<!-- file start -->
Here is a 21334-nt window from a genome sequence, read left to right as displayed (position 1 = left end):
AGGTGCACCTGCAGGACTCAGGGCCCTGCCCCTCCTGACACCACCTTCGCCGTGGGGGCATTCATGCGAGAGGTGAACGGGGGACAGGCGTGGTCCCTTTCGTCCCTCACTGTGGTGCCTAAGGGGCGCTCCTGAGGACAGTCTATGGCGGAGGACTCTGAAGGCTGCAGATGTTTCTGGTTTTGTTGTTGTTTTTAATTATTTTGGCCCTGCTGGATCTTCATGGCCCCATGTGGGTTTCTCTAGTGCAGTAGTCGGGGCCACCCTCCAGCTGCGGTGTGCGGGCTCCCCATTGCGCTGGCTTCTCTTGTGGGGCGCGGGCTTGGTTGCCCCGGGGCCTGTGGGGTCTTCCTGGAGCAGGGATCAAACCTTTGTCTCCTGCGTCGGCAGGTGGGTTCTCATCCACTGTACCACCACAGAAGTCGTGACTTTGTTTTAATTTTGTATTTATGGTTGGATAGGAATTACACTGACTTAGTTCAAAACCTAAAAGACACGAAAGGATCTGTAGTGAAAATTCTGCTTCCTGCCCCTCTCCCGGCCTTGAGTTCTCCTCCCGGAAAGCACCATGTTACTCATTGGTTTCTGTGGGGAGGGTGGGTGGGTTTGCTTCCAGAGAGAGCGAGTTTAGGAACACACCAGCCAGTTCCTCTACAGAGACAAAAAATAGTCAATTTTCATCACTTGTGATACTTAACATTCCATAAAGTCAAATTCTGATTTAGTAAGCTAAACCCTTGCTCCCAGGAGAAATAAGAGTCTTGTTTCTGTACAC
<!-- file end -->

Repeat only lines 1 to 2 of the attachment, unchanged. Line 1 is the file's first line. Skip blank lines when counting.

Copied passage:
Here is a 21334-nt window from a genome sequence, read left to right as displayed (position 1 = left end):
AGGTGCACCTGCAGGACTCAGGGCCCTGCCCCTCCTGACACCACCTTCGCCGTGGGGGCATTCATGCGAGAGGTGAACGGGGGACAGGCGTGGTCCCTTTCGTCCCTCACTGTGGTGCCTAAGGGGCGCTCCTGAGGACAGTCTATGGCGGAGGACTCTGAAGGCTGCAGATGTTTCTGGTTTTGTTGTTGTTTTTAATTATTTTGGCCCTGCTGGATCTTCATGGCCCCATGTGGGTTTCTCTAGTGCAGTAGTCGGGGCCACCCTCCAGCTGCGGTGTGCGGGCTCCCCATTGCGCTGGCTTCTCTTGTGGGGCGCGGGCTTGGTTGCCCCGGGGCCTGTGGGGTCTTCCTGGAGCAGGGATCAAACCTTTGTCTCCTGCGTCGGCAGGTGGGTTCTCATCCACTGTACCACCACAGAAGTCGTGACTTTGTTTTAATTTTGTATTTATGGTTGGATAGGAATTACACTGACTTAGTTCAAAACCTAAAAGACACGAAAGGATCTGTAGTGAAAATTCTGCTTCCTGCCCCTCTCCCGGCCTTGAGTTCTCCTCCCGGAAAGCACCATGTTACTCATTGGTTTCTGTGGGGAGGGTGGGTGGGTTTGCTTCCAGAGAGAGCGAGTTTAGGAACACACCAGCCAGTTCCTCTACAGAGACAAAAAATAGTCAATTTTCATCACTTGTGATACTTAACATTCCATAAAGTCAAATTCTGATTTAGTAAGCTAAACCCTTGCTCCCAGGAGAAATAAGAGTCTTGTTTCTGTACAC